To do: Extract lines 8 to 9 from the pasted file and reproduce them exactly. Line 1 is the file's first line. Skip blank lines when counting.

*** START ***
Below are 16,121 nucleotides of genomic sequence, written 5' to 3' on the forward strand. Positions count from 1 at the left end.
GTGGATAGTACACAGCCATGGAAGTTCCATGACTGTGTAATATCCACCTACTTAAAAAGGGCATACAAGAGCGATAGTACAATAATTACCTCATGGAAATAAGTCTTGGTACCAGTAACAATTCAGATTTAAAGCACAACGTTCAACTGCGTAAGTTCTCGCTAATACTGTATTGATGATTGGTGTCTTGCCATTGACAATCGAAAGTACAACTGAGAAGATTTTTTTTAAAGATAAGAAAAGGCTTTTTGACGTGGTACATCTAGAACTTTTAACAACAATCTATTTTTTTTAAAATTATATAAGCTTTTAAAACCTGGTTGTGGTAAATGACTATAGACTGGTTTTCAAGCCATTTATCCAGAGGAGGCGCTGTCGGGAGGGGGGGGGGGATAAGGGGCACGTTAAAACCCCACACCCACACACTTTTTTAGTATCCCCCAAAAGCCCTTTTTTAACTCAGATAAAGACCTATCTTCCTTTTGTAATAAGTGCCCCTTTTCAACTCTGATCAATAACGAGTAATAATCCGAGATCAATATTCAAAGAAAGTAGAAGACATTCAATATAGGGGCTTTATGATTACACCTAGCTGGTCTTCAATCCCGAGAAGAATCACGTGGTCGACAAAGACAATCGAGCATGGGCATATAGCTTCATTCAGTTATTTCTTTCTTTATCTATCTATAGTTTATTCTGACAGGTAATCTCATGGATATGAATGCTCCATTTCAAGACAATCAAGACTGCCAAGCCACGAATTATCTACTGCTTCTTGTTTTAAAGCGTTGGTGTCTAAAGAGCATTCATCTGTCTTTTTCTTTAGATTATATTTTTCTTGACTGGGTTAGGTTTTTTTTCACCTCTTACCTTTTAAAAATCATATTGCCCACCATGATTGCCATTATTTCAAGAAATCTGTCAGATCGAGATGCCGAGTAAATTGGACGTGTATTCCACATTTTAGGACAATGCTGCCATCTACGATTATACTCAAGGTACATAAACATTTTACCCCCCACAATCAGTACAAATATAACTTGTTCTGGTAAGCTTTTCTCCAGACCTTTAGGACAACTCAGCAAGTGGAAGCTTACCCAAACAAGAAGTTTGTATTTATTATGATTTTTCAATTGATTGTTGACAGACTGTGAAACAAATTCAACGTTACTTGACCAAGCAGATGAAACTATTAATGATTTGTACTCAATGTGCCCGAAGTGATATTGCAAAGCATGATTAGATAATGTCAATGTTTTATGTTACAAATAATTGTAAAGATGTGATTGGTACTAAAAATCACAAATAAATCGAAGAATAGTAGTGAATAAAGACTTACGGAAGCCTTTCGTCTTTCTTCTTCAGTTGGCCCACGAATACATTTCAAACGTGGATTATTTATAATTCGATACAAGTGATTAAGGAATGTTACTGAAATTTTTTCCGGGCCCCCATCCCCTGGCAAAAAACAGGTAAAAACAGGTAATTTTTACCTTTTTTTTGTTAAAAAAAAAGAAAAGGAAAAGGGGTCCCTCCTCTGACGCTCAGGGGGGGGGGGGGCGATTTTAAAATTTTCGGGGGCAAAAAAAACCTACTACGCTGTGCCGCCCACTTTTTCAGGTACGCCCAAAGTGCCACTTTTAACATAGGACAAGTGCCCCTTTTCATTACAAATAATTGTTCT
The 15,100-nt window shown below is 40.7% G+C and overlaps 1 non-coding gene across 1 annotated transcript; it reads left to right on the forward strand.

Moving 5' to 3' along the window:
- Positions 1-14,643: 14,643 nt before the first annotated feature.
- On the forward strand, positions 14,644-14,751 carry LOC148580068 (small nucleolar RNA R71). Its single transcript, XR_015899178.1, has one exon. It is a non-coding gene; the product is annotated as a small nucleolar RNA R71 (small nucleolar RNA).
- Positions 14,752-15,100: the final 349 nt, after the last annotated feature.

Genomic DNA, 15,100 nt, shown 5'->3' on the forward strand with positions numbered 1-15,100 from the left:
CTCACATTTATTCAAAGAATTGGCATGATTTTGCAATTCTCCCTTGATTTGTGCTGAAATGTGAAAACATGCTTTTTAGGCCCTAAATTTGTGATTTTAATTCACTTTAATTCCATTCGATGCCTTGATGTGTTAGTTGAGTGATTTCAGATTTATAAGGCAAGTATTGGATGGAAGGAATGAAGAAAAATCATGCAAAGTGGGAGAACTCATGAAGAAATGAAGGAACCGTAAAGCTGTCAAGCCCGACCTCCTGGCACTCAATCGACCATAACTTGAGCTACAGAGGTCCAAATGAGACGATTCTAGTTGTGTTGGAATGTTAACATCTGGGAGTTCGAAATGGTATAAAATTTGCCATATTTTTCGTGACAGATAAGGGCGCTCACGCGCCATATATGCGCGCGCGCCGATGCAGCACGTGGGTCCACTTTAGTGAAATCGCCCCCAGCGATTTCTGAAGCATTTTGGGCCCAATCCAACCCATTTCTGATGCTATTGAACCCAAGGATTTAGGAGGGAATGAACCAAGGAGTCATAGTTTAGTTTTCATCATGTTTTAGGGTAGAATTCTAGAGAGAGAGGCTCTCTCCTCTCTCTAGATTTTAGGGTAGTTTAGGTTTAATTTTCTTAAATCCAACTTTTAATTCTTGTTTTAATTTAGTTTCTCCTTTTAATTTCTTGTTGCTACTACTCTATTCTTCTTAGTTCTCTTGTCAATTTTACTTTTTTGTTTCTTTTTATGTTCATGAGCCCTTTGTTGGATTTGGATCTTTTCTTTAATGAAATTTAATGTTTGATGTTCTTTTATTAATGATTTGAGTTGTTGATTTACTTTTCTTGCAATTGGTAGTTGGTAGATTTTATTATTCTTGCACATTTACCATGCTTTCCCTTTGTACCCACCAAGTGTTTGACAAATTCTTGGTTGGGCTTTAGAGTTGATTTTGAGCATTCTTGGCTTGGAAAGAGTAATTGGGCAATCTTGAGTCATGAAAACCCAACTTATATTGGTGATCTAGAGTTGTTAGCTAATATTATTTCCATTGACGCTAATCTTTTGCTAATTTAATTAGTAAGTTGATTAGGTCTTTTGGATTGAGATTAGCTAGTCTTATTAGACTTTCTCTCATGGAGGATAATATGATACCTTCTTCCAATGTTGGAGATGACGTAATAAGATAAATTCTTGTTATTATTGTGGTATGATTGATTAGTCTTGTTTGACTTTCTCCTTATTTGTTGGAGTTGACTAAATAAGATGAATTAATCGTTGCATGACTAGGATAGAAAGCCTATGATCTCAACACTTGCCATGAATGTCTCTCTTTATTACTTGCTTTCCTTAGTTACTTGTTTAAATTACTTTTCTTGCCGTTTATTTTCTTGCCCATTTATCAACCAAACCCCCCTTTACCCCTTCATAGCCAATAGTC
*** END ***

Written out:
Genomic DNA, 15,100 nt, shown 5'->3' on the forward strand with positions numbered 1-15,100 from the left:
CTCACATTTATTCAAAGAATTGGCATGATTTTGCAATTCTCCCTTGATTTGTGCTGAAATGTGAAAACATGCTTTTTAGGCCCTAAATTTGTGATTTTAATTCACTTTAATTCCATTCGATGCCTTGATGTGTTAGTTGAGTGATTTCAGATTTATAAGGCAAGTATTGGATGGAAGGAATGAAGAAAAATCATGCAAAGTGGGAGAACTCATGAAGAAATGAAGGAACCGTAAAGCTGTCAAGCCCGACCTCCTGGCACTCAATCGACCATAACTTGAGCTACAGAGGTCCAAATGAGACGATTCTAGTTGTGTTGGAATGTTAACATCTGGGAGTTCGAAATGGTATAAAATTTGCCATATTTTTCGTGACAGATAAGGGCGCTCACGCGCCATATATGCGCGCGCGCCGATGCAGCACGTGGGTCCACTTTAGTGAAATCGCCCCCAGCGATTTCTGAAGCATTTTGGGCCCAATCCAACCCATTTCTGATGCTATTGAACCCAAGGATTTAGGAGGGAATGAACCAAGGAGTCATAGTTTAGTTTTCATCATGTTTTAGGGTAGAATTCTAGAGAGAGAGGCTCTCTCCTCTCTCTAGATTTTAGGGTAGTTTAGGTTTAATTTTCTTAAATCCAACTTTTAATTCTTGTTTTAATTTAGTTTCTCCTTTTAATTTCTTGTTGCTACTACTCTATTCTTCTTAGTTCTCTTGTCAATTTTACTTTTTTGTTTCTTTTTATGTTCATGAGCCCTTTGTTGGATTTGGATCTTTTCTTTAATGAAATTTAATGTTTGATGTTCTTTTATTAATGATTTGAGTTGTTGATTTACTTTTCTTGCAATTGGTAGTTGGTAGATTTTATTATTCTTGCACATTTACCATGCTTTCCCTTTGTACCCACCAAGTGTTTGACAAATTCTTGGTTGGGCTTTAGAGTTGATTTTGAGCATTCTTGGCTTGGAAAGAGTAATTGGGCAATCTTGAGTCATGAAAACCCAACTTATATTGGTGATCTAGAGTTGTTAGCTAATATTATTTCCATTGACGCTAATCTTTTGCTAATTTAATTAGTAAGTTGATTAGGTCTTTTGGATTGAGATTAGCTAGTCTTATTAGACTTTCTCTCATGGAGGATAATATGATACCTTCTTCCAATGTTGGAGATGACGTAATAAGATAAATTCTTGTTATTATTGTGGTATGATTGATTAGTCTTGTTTGACTTTCTCCTTATTTGTTGGAGTTGACTAAATAAGATGAATTAATCGTTGCATGACTAGGATAGAAAGCCTATGATCTCAACACTTGCCATGAATGTCTCTCTTTATTACTTGCTTTCCTTAGTTACTTGTTTAAATTACTTTTCTTGCCGTTTATTTTCTTGCCCATTTATCAACCAAACCCCCCTTTACCCCTTCATAGCCAATAGTC